RapidDeploy’s Raucher said that the first phase of the deployment—rolling out his company’s Radius tactical mapping platform, as well as support for two-way text and video—in 98 PSAPs across Kansas is scheduled to be completed early next year and will include the installation of the only hardware necessary to implement the RapidDeploy solutions. Raucher declined to provide a timeline for the Nimbus CAD deployment in Kansas but noted that the upgrade does not require a visit to the 911 centers, because the hardware already will be installed. This kind of flexibility is very different than the upgrade process of many legacy 911 solutions today, he said.
“What we’ve seen from our competitors is an average project time of 18 months to two years per PSAP,” Raucher said. “We’ve seen between nine months and 12 months for mapping projects. And it’s not uncommon to see the installation engineers walking around the PSAP with a floppy disk, installing the latest software on each machine.”
With a cloud-based solution like RapidDeploy, upgrades to the system can be made regularly with minimal disruption to operations in a PSAP. While such advantage to a cloud-based architecture have been utilized in enterprises for years, public safety has been slower to make the shift to the cloud, because of the risk that connectivity to the cloud could be lost and create downtime for the PSAP for a period of time.
By partnering with AT&T and Microsoft, RapidDeploy believes it has addressed such connectivity concerns, Raucher said.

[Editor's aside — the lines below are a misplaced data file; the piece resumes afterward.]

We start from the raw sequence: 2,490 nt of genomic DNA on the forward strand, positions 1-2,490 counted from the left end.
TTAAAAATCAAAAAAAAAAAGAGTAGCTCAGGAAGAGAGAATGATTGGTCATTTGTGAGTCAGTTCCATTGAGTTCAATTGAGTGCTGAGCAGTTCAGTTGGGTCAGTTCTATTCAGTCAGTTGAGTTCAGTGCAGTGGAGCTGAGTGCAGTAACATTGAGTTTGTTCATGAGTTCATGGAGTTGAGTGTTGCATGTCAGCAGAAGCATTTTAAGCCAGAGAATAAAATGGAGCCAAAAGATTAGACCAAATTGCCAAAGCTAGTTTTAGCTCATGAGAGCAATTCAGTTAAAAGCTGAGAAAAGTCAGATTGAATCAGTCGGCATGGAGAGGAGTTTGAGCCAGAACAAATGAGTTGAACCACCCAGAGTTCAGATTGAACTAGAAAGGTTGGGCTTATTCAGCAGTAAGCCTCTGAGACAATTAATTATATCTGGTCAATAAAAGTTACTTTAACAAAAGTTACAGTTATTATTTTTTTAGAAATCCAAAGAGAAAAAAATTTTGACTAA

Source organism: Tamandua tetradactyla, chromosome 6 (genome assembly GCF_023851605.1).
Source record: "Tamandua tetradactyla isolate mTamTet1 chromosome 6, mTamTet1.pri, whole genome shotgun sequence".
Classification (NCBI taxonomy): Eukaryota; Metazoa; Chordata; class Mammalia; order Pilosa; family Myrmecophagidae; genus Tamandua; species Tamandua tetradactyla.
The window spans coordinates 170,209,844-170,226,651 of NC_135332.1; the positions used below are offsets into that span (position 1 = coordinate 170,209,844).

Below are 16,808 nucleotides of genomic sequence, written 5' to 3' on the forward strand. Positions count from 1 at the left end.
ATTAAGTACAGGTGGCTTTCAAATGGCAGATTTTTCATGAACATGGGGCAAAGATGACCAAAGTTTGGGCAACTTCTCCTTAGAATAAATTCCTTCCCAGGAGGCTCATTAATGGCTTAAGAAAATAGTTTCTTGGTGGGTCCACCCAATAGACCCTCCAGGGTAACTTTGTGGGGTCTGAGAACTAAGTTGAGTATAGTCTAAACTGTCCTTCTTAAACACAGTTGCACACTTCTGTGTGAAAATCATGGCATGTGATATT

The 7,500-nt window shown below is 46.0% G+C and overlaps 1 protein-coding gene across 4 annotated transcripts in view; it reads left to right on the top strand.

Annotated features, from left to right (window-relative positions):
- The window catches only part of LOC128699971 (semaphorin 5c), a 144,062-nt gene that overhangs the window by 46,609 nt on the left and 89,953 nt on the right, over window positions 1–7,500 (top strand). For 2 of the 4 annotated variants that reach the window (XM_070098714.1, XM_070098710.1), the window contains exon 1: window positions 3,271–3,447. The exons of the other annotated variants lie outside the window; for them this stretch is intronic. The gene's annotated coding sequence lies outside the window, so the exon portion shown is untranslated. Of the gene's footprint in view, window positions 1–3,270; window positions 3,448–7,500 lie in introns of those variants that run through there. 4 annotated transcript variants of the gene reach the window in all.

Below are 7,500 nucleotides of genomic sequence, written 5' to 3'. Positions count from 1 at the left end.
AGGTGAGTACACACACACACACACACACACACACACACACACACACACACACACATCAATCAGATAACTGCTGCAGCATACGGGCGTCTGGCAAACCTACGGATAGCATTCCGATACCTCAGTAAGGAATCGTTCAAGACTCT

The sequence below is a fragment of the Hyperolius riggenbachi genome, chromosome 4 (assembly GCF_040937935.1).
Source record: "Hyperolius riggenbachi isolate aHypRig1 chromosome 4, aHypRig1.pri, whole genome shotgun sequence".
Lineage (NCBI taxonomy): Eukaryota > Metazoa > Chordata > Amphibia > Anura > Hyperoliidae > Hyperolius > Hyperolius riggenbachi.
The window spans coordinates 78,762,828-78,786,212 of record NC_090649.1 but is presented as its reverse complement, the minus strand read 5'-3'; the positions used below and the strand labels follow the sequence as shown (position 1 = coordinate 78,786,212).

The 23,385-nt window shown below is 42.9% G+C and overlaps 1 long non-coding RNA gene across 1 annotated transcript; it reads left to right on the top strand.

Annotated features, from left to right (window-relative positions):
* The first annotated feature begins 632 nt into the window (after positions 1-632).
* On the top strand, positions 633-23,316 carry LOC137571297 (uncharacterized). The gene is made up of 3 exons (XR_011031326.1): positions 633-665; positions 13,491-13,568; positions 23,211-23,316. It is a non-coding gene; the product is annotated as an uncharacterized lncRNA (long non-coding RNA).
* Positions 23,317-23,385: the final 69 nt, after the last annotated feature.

“The problem that’s been holding public safety back—apart from the vendor community not having engineering solutions for the cloud—was obviously the connectivity piece, which was one of the reasons that we partnered with a great partner like AT&T,” Raucher said.
“AT&T has not only provided this ESInet solution statewide across Kansas, but it’s also providing the AT&T NetBond connection between the ESInet and the Microsoft Azure [Government] data center—that is an absolutely hardened, piece of private pipe from Microsoft’s data centers to AT&T’s core, through the core and out to the ESInet, giving five-9 connectivity from the PSAP directly into the data centers in the back end.”
In addition, this connectivity package is backed up by the LTE-based FirstNet system being deployed by AT&T, which represents a technological upgrade in comparison to the 3G wireless connections in Africa that RapidDeploy CAD technology originally was designed to leverage, Raucher said.
“Our entire platform is designed to run over 3G, let alone LTE,” he said. “If you look at who our solution partners are in this solution for Kansas, AT&T is bringing ESInet, it’s bringing NetBond into the Microsoft Azure [Government] data center, it’s bringing FirstNet out to responders in the field—and all of these are public-safety-grade solutions.
“I think that being able to be the final piece that sits in the middle of this is a very exciting prospect for RapidDeploy. Kudos to our solutions partners for giving us the toolset to be able to deliver an end-to-end public-safety solution.”
Raucher said he believes the Kansas announcement is indicative of a trend within the 911 industry and the public-safety community to embrace cloud-based solutions.
“We really are delivering a complete, future-proof platform for Kansas,” he said. “We’re again pushing the envelope and showing what can be done statewide … I think it’s an incredibly powerful message that being sent to the rest of the 911 authorities around America as everybody’s gearing up for 911 and what that means. What is achievable in a relatively short timeframe would have only been a dream—or a five-year project—even a few years ago
“We’re really, really proud to be a part of the story of the evolving face of NG911 in America.”